One of the key selling points of this season was the introduction of Frank Castle aka The Punisher(played by Jon Bernthal) to the Marvel Cinematic Universe and his debut does not disappoint. The Punisher enters the story as a force of nature, rather than a fully-fleshed out character. Throughout most of his appearance in this episode, his face is never clearly shown remaining off-camera or obscured. Indeed, up until the closing act, all we are shown is what is left in his wake: utter destruction. Hints are given to his backstory, with the police and those investigating his attacks all hinting at his ability to carry out raids with military precision. Such is his skill that many suspect this to be the work of a paramilitary group rather than a lone gunman. The cinematography presents us a man engulfed in shadows, who blasts through anything that he comes across and is unperturbed by anything that tries to stop him. The Punisher is a different sort of antagonist to intellectual machinations of Wilson Fisk and presents Daredevil with a more physical challenge. This set-up allows him to appropriately act as a foil for “The Man Without Fear”. One of the best things about Season 1 was its ability to portray Fisk and Matt as two-sides of the same coin. Both wanted Hell Kitchen’s to be a better place but had to radically different ways of achieving that goal. Ultimately, Matt’s moral philosophy won the day, but Season 2 has now cleverly allowed this theme to continue through his conflict with The Punisher. If vigilantism is justified, then to what extent is there a clear distinction between one who uses lethal force and one who doesn’t?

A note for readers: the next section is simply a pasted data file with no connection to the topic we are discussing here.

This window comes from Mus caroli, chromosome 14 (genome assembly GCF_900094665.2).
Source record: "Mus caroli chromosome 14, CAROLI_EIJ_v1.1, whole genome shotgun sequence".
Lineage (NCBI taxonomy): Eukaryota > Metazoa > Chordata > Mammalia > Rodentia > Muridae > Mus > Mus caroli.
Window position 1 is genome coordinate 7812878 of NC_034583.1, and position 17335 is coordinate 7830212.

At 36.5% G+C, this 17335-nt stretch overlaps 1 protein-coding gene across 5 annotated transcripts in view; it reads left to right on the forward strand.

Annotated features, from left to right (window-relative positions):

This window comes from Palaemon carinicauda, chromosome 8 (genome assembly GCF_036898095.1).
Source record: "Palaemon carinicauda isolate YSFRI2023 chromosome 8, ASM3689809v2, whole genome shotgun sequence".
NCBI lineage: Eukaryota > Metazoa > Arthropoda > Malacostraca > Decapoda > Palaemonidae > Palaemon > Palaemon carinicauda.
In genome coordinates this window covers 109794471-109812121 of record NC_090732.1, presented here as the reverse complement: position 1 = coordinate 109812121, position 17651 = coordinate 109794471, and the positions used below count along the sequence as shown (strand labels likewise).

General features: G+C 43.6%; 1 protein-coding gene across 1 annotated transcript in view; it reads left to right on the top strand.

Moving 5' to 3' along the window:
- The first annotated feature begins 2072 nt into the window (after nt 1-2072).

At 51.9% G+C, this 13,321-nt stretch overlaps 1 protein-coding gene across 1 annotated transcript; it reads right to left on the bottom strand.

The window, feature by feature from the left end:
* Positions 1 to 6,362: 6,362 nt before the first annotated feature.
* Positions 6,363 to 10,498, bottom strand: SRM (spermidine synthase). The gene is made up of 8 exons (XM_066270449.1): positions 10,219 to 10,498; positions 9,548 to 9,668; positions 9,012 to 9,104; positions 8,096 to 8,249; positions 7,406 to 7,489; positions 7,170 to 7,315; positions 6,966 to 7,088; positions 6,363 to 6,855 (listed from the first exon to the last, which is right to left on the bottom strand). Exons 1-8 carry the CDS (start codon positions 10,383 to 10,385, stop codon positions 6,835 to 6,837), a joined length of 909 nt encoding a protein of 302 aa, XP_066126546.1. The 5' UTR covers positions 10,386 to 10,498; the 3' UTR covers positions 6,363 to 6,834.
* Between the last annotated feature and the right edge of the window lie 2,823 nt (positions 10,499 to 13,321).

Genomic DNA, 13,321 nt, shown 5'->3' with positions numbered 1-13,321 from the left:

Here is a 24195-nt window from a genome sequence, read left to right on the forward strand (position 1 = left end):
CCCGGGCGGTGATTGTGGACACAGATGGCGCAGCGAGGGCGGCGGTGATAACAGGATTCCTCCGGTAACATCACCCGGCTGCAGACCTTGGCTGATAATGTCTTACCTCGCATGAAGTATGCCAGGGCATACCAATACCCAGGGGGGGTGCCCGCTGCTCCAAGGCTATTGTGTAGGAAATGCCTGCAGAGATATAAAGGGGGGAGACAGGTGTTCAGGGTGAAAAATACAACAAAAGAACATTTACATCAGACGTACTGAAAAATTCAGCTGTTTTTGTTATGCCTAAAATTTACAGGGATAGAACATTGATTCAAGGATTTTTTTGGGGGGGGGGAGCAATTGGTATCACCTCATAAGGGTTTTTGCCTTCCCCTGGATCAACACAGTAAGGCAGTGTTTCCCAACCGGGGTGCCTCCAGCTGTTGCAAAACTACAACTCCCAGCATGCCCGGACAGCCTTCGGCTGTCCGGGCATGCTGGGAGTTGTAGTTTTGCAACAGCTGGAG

Daredevil continues to be one of the finest shows around. This isn’t a show where you switch your brain off and just enjoy the pretty pictures; it’s a series that demands you engage with it on an intellectual. It’s The Wire with superheroes and Daredevil demonstrates how to elevate yourself above the limitations imposed on your genre by the hive-mind.